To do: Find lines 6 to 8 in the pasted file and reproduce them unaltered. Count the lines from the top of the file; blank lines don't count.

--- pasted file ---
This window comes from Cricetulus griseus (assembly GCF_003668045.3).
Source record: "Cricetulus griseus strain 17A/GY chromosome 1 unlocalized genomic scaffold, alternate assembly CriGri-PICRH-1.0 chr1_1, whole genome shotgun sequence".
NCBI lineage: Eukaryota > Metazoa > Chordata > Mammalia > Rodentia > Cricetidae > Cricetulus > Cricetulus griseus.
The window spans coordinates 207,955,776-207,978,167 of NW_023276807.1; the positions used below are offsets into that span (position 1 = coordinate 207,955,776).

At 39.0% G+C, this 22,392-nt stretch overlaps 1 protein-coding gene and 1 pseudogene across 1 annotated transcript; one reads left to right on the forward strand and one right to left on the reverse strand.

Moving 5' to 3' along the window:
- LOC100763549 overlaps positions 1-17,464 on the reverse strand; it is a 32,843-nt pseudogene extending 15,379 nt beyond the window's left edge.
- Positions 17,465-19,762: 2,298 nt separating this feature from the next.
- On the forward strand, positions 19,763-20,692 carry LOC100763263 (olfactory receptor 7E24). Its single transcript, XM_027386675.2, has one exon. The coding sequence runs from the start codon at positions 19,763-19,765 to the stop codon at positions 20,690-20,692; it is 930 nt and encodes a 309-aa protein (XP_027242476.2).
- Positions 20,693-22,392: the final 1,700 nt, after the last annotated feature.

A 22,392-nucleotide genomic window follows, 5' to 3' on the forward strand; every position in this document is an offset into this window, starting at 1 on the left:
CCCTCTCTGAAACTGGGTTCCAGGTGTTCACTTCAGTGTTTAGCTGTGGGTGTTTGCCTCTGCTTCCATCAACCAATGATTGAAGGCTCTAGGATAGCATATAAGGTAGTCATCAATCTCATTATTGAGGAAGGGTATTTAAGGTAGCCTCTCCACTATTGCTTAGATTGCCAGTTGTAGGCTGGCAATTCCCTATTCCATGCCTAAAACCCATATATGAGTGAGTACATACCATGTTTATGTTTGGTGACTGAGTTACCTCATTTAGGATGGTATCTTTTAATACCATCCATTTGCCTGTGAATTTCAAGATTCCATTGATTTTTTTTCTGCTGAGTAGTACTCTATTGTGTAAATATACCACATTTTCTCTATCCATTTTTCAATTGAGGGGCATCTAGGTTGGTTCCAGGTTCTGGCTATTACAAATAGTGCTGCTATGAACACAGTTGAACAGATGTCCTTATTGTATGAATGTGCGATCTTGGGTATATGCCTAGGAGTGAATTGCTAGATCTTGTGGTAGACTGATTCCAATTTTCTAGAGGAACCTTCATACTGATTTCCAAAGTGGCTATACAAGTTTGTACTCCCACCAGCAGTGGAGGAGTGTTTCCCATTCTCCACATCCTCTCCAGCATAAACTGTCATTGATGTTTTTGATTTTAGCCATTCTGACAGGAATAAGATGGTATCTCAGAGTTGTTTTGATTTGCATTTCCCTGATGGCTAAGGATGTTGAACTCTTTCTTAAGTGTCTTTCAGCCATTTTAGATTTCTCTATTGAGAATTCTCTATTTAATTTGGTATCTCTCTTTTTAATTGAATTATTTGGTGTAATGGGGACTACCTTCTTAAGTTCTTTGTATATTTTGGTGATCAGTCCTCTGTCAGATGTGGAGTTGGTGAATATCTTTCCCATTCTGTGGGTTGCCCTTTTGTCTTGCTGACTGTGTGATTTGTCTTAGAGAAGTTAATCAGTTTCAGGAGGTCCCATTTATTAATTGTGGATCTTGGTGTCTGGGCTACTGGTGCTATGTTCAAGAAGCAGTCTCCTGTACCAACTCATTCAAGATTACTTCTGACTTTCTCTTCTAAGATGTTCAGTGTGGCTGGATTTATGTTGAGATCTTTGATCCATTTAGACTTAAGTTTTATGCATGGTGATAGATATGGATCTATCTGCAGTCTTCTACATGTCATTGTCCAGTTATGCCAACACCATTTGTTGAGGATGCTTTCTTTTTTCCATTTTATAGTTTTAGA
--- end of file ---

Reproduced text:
Moving 5' to 3' along the window:
- LOC100763549 overlaps positions 1-17,464 on the reverse strand; it is a 32,843-nt pseudogene extending 15,379 nt beyond the window's left edge.
- Positions 17,465-19,762: 2,298 nt separating this feature from the next.